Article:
Most railways do not plan to pull out of diesel traction in the next decades. So there will be a market for modern diesel technologies in power classes suited for railways even in long-term perspective.

DB re-engining programme

As a part of their re-engining programme German DB AG is currently replacing the engines of 400 old shunting locomotives by common rail engines.

close main section Environmental criteria
  close sub-section Impacts on energy efficiency:
  Energy efficiency potential for single vehicle: > 10%
  Energy efficiency potential throughout fleet: 1 - 2%
    According to manufacturer, the MTU 4000 common rail engine which is fitted for railway applications has a fuel consumption of 195 g/kWh, compared to values between 200 and 250 g/kWh for most diesel engines in service. Improvements in fuel economy to be obtained by common rail technology is highly dependent on point of reference. Automotive manufacturers claim 20% less fuel consumption compared to previous generation of engines (not specified). Compared to other state-of-the-art diesel solutions, improvements will be much smaller. In re-engining programmes for old locomotives, common rail technology may improve fuel economy by up to 30 % compared to 30 year old engines.
  Other environmental impacts: positive
    Reduced emission.
close main section Economic criteria
  close sub-section Vehicle - fix costs: low
    Depends on power class and engine charcteristics. In general common rail is a mature technology which is comparable in price to other engines (at least in the automotive sector).
  Vehicle - running costs: significant reduction

The reduction of running costs depend on point of reference but is generally considerable. If old engines are replaced, both fuel consumption and maintenance efforts are substantially reduced.

The total diesel-engine-related costs are typically composed as follows (Source: Günther 1998):

  • Costs for fuel and lubricants: 65 %
  • Maintanace costs: 15 %
  • Initial investment: 20 %

This gives an idea of the economic relevance of fuel consumption.

  Infrastructure - fix costs: none
    (no details available)
  Infrastructure - running costs: unchanged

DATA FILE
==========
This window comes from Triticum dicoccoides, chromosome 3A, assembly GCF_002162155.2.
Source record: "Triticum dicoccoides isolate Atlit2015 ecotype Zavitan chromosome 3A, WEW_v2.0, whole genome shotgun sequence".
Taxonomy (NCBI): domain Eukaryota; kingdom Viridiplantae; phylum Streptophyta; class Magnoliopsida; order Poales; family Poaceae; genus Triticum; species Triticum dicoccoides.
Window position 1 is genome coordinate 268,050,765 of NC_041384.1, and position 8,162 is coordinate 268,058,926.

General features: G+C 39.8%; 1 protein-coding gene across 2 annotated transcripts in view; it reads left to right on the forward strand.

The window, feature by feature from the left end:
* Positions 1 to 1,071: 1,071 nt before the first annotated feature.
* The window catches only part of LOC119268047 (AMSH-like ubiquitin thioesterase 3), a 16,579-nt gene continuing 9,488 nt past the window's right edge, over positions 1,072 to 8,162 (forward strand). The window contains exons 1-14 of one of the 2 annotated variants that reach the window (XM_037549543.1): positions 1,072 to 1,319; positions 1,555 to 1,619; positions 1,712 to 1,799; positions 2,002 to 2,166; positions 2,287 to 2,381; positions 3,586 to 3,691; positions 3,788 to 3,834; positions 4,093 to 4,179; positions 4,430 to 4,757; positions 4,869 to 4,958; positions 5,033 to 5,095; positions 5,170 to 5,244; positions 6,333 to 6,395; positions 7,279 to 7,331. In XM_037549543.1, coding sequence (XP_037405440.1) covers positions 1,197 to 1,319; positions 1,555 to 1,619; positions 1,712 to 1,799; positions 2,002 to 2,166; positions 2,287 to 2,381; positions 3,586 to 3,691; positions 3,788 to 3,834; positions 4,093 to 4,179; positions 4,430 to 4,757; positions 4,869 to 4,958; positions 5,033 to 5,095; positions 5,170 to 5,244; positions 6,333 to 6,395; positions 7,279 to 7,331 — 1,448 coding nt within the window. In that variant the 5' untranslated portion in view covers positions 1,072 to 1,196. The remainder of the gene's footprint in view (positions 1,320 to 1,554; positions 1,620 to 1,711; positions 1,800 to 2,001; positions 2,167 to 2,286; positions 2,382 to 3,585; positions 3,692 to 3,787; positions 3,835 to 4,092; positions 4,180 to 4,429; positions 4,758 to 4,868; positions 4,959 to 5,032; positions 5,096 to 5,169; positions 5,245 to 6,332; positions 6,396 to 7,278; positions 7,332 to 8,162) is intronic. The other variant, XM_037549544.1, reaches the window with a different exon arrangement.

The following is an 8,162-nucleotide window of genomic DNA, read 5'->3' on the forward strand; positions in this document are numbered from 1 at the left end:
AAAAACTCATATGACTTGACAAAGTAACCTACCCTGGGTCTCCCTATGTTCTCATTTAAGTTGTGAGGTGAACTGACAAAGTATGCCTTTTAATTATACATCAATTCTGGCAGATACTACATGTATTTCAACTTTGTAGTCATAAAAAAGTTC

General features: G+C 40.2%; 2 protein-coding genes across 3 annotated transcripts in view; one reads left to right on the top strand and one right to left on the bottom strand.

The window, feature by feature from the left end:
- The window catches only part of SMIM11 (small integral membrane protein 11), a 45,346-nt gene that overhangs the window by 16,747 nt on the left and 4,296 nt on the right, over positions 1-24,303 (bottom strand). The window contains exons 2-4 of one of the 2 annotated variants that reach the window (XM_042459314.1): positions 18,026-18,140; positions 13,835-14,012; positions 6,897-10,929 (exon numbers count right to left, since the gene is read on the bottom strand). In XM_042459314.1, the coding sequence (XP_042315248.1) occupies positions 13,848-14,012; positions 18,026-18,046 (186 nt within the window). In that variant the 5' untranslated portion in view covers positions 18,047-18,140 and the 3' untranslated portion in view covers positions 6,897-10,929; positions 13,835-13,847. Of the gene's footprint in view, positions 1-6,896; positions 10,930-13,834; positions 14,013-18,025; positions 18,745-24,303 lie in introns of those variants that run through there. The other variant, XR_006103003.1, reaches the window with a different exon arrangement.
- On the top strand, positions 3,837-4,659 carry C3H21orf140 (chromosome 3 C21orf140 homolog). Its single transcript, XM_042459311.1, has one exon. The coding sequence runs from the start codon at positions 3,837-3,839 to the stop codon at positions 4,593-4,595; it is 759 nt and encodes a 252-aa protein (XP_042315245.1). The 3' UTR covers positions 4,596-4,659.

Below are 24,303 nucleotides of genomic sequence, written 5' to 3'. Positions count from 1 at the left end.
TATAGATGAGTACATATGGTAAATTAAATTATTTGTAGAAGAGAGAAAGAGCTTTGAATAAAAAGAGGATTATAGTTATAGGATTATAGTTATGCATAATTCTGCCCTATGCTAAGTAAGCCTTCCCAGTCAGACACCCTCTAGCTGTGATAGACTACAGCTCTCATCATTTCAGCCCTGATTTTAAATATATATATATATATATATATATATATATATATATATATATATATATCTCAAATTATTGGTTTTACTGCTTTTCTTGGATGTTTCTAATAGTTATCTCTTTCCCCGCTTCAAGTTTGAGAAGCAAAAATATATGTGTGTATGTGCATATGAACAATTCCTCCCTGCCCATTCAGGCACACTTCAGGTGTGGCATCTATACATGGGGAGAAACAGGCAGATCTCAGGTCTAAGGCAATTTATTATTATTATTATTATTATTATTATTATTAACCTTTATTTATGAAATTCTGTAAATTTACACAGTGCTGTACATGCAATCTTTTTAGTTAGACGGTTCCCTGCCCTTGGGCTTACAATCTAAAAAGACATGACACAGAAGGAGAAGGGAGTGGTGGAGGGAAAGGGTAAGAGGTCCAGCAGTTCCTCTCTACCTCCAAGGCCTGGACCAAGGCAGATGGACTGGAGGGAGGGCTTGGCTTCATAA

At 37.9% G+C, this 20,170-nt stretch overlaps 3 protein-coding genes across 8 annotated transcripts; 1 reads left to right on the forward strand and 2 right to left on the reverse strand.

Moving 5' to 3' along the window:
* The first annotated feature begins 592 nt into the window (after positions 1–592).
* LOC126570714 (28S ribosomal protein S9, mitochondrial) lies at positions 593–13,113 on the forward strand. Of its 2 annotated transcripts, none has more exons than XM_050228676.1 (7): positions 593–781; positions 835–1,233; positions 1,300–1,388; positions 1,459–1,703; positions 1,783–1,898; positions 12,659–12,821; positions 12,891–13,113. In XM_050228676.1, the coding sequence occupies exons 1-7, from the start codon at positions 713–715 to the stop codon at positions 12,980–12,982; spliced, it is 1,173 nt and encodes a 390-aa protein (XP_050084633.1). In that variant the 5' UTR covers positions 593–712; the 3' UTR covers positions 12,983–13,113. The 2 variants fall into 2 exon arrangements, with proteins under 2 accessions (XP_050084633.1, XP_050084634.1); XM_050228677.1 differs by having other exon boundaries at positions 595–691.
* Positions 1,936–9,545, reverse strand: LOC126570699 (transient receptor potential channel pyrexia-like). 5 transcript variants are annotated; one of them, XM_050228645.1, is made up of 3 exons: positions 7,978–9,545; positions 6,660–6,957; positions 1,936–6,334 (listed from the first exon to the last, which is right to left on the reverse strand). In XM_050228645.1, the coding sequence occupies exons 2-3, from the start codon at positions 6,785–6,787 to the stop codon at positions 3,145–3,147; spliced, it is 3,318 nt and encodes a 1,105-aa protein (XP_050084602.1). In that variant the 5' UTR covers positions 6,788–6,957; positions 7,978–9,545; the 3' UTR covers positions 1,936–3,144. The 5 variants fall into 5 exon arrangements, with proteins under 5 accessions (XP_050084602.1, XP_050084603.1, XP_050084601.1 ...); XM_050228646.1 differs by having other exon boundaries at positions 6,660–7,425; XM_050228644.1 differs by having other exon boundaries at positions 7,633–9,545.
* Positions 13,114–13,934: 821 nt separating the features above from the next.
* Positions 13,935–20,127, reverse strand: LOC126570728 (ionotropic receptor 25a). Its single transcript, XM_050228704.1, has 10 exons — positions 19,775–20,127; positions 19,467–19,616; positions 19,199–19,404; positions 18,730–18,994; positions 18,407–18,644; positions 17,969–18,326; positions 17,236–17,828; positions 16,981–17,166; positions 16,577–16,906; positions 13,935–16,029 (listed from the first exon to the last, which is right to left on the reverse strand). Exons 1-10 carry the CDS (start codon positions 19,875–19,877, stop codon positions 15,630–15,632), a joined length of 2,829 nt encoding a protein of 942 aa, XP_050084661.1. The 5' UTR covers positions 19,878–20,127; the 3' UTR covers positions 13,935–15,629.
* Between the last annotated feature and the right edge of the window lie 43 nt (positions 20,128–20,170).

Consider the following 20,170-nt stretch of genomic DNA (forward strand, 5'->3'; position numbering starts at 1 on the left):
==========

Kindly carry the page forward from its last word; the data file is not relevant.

(no details available)
  Scale effects: medium
    Common rail technology in high power classes is still rare. Therefore certain scale effects are to be expected if appreciable numbers are ordered.
  Amortisation: not applicable
    Payback times obviously depend on application context. Re-engining measures typically pay off in about 5 years.
close main section Application outside railway sector
  close sub-section Status of development outside railway sector: in use
    Major automotive manufacturers offer vehicles equipped with common rail technology (e.g. Mercedes Vito CDI).
  Time horizon for broad application outside railway sector: now
    (no details available)
  Expected technological development outside railway sector: dynamic
    There is intensive R&D in industry on the optimisation of the common rail injection system. An example for the development potential of the technology is the development of piezoelectronic actuators at Siemens VDO. As these switching elements operate much faster than conventional solenoid valves, it will be possible in the future to split the fuel volume into several individual injections: Two pre-injections with very small volumes of fuel are followed by the main injection and, if necessary, two smaller post-injections. While the pre-injections serve primarily to build up the pressure in the combustion chamber evenly and thus reduce the noise of combustion, the post-injections are provided for post-treatment of the exhaust gas. Fuel economy will also be increased. Piezoelectronic actuators exploit the behavior of piezoelectric crystals. If an electric charge is connected to such a crystal, the crystal lattice reacts within a few milliseconds by expanding. When discharged the material returns to its original size.
  Market potential outside railway sector: high
    By 2004, 70% of new diesel vehicles will incorporate Common Rail injection systems and 5 million such systems will already be on the road, according to Delphi Diesel Aftermarket.
close main section Overall rating
  close sub-section Overall potential: very promising
  Time horizon: mid-term
    Common rail is state-of-the-art diesel technology. A diffusion into railways is to be expected without external efforts to be made. Common rail engines should also be considered for re-egineering programmes.
References / Links:  Günther 1998;
Related projects:
Contact persons:
 date created: 2002-10-09
© UIC - International Union of Railways 2003